Immigrant Entrepreneurs: Multicultural moguls

financial-post

Marvi Yap, an immigrant the from Philippines, was staring at an ad on a Toronto subway car in 2002. “Did you understand that one?” Yap asked her longtime friend and fellow Filipino immigrant, Anna Maramba, who was sitting beside her. “No.” Maramba said. The two were media savvy — Yap had even run her own advertising agency in Manila — but often the ads they saw, which relied on obscure cultural reference points and nuanced English expressions, went over their heads.

At that moment on the subway, it dawned on the duo that they could launch a multicultural ad agency to cater to people like themselves.

Today, Yap and Maramba run AV Communications, a multicultural advertising and marketing agency based in downtown Toronto. The company has offices in Vancouver, Calgary and Winnipeg and has a roster of high-profile clients, such as Western Union, Money Mart and the Ontario government. They tap into the expertise of their eight employees — immigrants from Serbia, Latvia, Latin America and China — to reach out to ethnic markets.

It’s a far cry from the two women’s employment situation in 2003, when they first launched the agency. Yap and Maramba (who had worked previously as a designer of commercial spaces in the Philippines) were moonlighting with “survival jobs” to make ends meet. They worked together packing garlic in a factory, and later, they delivered the Toronto Star in the middle of the night.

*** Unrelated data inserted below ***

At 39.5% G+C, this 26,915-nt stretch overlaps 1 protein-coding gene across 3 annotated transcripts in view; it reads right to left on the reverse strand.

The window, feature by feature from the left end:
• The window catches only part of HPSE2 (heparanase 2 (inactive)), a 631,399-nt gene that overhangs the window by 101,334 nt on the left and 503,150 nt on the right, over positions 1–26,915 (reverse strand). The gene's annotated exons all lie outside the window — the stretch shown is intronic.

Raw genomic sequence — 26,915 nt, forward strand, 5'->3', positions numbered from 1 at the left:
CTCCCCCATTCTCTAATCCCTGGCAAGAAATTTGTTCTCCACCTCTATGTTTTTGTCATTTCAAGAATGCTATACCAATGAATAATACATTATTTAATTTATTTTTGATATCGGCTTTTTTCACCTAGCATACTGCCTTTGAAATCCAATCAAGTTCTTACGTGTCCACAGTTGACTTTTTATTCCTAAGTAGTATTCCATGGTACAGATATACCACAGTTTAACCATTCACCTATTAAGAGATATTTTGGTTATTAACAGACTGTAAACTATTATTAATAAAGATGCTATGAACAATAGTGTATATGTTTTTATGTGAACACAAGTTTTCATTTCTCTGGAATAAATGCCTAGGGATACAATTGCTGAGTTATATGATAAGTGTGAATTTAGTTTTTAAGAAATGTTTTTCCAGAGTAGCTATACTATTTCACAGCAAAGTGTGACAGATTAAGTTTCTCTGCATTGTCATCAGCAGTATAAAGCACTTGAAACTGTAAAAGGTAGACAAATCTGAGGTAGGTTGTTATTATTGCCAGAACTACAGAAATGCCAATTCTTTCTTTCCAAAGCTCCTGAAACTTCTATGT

With few contacts in Canada, the two women networked through the Filipino community to get their humble first gigs — making business cards and decorating the lobby of a bank branch. Eventually they met someone at Western Union who was looking to reach out to ethnic communities.

Yap and Maramba came up with a brochure with text in the Filipino language Tagalog and cartoons in Komiks style, a type a illustration popular in the Philippines. “Any Filipino would identify with the graphic style,” says Yap. The campaign was adopted by Western Union in the U.S., and helped boost the Philippines from Western Union Canada’s No. 23 destination country to No. 12 in just three months. Since 2006, the Philippines has been Western Union Canada’s No. 1 destination country.

Today, Yap and Maramba make a point of helping new immigrants who contact them, often hiring them on small projects to give them their first bit of “Canadian experience.” “I tell new immigrants to pursue their goals and not to overanalyze,” says Maramba. “There are always barriers, but they need to just go for it, and do what they’re doing well.”

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